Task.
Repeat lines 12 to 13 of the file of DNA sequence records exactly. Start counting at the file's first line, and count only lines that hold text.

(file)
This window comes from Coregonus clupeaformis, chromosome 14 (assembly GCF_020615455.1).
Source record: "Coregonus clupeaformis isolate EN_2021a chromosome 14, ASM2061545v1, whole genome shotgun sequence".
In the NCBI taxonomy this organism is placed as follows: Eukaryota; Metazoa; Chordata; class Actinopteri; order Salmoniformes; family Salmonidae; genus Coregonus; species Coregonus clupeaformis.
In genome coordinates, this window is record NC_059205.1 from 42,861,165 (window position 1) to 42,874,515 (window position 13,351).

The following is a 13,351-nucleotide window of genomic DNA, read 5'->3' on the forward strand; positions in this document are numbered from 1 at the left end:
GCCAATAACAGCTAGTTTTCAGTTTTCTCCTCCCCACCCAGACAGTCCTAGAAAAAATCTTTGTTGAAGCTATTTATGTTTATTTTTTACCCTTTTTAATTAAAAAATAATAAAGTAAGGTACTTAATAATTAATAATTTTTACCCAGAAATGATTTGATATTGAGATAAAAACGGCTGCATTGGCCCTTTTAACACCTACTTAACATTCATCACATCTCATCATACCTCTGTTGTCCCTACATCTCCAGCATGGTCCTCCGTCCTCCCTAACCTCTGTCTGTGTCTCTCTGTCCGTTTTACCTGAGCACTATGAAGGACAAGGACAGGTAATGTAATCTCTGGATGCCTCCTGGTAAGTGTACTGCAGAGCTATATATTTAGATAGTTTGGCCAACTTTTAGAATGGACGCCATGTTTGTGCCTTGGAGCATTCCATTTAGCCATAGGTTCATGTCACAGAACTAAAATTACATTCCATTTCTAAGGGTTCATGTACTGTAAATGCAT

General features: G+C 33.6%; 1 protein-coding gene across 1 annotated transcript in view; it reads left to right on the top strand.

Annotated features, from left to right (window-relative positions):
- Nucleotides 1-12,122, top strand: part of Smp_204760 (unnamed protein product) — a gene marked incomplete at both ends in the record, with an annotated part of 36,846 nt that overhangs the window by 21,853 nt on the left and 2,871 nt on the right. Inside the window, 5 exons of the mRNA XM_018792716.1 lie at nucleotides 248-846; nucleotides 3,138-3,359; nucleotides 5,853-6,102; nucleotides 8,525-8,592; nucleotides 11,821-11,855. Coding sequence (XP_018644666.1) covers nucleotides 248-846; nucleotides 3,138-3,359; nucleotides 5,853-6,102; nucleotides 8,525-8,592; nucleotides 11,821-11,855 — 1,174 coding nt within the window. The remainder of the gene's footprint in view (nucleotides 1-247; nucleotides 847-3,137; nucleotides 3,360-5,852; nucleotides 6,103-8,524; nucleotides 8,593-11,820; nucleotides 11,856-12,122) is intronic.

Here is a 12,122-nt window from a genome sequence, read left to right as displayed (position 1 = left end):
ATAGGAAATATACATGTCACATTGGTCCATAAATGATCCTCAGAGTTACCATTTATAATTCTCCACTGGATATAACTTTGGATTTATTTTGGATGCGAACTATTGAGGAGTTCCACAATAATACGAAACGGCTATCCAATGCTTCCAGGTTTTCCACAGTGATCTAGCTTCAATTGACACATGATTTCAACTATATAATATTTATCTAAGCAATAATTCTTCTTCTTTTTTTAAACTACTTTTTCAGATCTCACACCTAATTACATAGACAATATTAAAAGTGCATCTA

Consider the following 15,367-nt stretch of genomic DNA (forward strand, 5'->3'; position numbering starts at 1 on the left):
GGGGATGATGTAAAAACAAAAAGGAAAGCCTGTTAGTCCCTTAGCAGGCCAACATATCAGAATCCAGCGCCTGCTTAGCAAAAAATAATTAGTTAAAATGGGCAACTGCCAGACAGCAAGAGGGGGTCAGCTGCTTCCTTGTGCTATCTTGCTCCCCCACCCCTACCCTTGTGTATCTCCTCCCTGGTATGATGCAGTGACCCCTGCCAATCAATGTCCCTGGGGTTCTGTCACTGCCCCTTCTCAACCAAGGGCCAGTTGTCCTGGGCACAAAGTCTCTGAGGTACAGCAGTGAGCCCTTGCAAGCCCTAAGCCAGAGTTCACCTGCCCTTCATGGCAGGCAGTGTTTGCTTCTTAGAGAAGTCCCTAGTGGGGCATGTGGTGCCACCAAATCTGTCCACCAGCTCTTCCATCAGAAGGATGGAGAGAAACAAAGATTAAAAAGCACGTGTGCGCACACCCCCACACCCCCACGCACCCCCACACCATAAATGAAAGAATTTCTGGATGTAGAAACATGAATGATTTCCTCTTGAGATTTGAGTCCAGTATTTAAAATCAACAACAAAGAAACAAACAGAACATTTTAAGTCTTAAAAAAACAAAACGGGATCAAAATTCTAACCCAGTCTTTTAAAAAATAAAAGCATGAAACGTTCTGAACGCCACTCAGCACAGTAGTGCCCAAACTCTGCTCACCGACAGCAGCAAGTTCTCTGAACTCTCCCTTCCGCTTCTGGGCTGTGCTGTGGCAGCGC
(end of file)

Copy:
Consider the following 15,367-nt stretch of genomic DNA (forward strand, 5'->3'; position numbering starts at 1 on the left):
GGGGATGATGTAAAAACAAAAAGGAAAGCCTGTTAGTCCCTTAGCAGGCCAACATATCAGAATCCAGCGCCTGCTTAGCAAAAAATAATTAGTTAAAATGGGCAACTGCCAGACAGCAAGAGGGGGTCAGCTGCTTCCTTGTGCTATCTTGCTCCCCCACCCCTACCCTTGTGTATCTCCTCCCTGGTATGATGCAGTGACCCCTGCCAATCAATGTCCCTGGGGTTCTGTCACTGCCCCTTCTCAACCAAGGGCCAGTTGTCCTGGGCACAAAGTCTCTGAGGTACAGCAGTGAGCCCTTGCAAGCCCTAAGCCAGAGTTCACCTGCCCTTCATGGCAGGCAGTGTTTGCTTCTTAGAGAAGTCCCTAGTGGGGCATGTGGTGCCACCAAATCTGTCCACCAGCTCTTCCATCAGAAGGATGGAGAGAAACAAAGATTAAAAAGCACGTGTGCGCACACCCCCACACCCCCACGCACCCCCACACCATAAATGAAAGAATTTCTGGATGTAGAAACATGAATGATTTCCTCTTGAGATTTGAGTCCAGTATTTAAAATCAACAACAAAGAAACAAACAGAACATTTTAAGTCTTAAAAAAACAAAACGGGATCAAAATTCTAACCCAGTCTTTTAAAAAATAAAAGCATGAAACGTTCTGAACGCCACTCAGCACAGTAGTGCCCAAACTCTGCTCACCGACAGCAGCAAGTTCTCTGAACTCTCCCTTCCGCTTCTGGGCTGTGCTGTGGCAGCGC